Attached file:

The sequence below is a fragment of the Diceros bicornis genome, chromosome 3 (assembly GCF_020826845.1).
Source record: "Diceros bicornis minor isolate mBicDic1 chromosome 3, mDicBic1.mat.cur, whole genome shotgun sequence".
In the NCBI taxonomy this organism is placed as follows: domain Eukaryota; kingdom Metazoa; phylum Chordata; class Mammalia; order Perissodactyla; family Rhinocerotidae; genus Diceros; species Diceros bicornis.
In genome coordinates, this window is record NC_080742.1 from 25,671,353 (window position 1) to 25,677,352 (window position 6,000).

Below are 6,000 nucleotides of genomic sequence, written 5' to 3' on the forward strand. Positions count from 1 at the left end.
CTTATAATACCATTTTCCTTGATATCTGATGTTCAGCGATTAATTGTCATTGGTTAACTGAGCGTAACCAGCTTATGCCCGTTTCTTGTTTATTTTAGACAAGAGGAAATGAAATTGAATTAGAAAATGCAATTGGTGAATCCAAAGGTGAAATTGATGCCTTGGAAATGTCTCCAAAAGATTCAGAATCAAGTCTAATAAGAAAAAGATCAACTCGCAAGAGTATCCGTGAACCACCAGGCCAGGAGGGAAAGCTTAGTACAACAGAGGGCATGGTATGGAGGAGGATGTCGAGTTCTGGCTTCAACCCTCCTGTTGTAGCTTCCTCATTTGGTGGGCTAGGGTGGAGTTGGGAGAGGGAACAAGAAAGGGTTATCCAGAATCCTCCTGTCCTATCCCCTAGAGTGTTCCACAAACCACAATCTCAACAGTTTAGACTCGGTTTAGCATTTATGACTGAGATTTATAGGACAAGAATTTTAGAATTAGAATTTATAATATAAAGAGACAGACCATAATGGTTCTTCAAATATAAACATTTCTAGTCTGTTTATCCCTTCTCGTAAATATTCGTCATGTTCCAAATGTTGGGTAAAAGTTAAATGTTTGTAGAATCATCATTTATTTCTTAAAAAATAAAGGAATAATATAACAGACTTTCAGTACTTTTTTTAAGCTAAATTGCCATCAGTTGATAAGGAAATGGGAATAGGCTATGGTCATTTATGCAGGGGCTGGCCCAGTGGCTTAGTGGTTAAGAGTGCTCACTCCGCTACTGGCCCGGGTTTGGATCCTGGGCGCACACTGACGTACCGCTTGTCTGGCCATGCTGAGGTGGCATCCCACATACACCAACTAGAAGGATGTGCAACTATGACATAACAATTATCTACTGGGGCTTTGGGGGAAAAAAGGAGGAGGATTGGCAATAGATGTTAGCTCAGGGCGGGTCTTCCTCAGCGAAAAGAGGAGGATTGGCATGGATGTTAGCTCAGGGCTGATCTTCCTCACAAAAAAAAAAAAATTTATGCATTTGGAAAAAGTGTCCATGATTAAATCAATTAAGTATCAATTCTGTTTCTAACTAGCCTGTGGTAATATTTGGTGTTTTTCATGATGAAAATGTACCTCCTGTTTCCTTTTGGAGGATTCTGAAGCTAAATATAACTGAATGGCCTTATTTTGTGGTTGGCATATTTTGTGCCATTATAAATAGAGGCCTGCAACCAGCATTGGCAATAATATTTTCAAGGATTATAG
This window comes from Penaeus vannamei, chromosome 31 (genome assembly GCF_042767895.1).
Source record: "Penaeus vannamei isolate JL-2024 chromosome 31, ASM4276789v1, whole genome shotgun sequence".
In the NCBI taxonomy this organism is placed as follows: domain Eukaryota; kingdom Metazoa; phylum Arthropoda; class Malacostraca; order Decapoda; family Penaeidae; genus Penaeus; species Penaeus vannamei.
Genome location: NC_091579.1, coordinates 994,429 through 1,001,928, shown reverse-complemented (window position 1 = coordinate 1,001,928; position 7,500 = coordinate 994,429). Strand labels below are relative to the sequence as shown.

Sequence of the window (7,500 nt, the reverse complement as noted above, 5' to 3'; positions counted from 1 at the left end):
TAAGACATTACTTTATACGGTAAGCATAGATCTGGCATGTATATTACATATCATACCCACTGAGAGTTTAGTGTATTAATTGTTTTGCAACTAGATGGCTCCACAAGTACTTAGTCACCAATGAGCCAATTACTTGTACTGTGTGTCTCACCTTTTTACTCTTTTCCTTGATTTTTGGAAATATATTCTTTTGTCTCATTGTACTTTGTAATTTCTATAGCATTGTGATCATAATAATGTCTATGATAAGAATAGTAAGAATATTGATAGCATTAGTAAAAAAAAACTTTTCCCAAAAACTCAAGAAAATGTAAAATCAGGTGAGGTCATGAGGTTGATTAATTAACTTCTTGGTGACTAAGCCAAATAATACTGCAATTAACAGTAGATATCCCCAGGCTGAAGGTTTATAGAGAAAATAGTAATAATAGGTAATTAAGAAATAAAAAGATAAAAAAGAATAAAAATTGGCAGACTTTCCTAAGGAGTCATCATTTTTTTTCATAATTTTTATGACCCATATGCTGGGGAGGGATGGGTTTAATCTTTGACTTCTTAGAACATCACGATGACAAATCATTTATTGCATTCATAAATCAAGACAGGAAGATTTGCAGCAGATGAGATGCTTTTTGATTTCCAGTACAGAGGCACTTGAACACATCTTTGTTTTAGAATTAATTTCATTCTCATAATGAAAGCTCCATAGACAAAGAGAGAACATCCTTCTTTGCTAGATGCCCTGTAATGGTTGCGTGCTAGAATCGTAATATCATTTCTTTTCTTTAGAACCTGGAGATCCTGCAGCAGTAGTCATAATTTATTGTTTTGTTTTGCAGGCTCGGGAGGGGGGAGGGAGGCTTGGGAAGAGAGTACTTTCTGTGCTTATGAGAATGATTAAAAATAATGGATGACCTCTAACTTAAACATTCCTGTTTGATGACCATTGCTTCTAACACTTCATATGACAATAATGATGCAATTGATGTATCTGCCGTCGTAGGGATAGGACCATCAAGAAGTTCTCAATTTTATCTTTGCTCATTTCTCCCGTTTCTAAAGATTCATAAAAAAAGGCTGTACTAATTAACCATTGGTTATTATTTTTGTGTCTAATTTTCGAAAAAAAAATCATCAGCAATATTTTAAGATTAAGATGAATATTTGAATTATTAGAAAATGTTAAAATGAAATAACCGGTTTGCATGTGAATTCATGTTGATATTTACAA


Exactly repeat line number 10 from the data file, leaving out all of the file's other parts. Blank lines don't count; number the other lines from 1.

Genome location: NC_091579.1, coordinates 994,429 through 1,001,928, shown reverse-complemented (window position 1 = coordinate 1,001,928; position 7,500 = coordinate 994,429). Strand labels below are relative to the sequence as shown.